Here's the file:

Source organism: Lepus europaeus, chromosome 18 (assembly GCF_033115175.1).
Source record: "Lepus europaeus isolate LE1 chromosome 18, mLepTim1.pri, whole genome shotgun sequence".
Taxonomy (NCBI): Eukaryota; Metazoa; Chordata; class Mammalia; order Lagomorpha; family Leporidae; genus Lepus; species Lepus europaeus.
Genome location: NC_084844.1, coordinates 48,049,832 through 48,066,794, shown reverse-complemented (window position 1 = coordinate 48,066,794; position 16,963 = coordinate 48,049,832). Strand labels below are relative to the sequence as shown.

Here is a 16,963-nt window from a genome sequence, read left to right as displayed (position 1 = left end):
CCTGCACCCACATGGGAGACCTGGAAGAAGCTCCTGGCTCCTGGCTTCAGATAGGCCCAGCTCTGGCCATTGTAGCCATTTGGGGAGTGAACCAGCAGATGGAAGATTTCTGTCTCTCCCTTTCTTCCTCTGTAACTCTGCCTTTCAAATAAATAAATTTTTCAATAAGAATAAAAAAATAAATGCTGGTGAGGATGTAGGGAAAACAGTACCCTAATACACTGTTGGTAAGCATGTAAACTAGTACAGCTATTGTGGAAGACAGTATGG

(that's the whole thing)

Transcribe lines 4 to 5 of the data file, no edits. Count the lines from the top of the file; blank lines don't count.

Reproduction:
Genome location: NC_084844.1, coordinates 48,049,832 through 48,066,794, shown reverse-complemented (window position 1 = coordinate 48,066,794; position 16,963 = coordinate 48,049,832). Strand labels below are relative to the sequence as shown.

Here is a 16,963-nt window from a genome sequence, read left to right as displayed (position 1 = left end):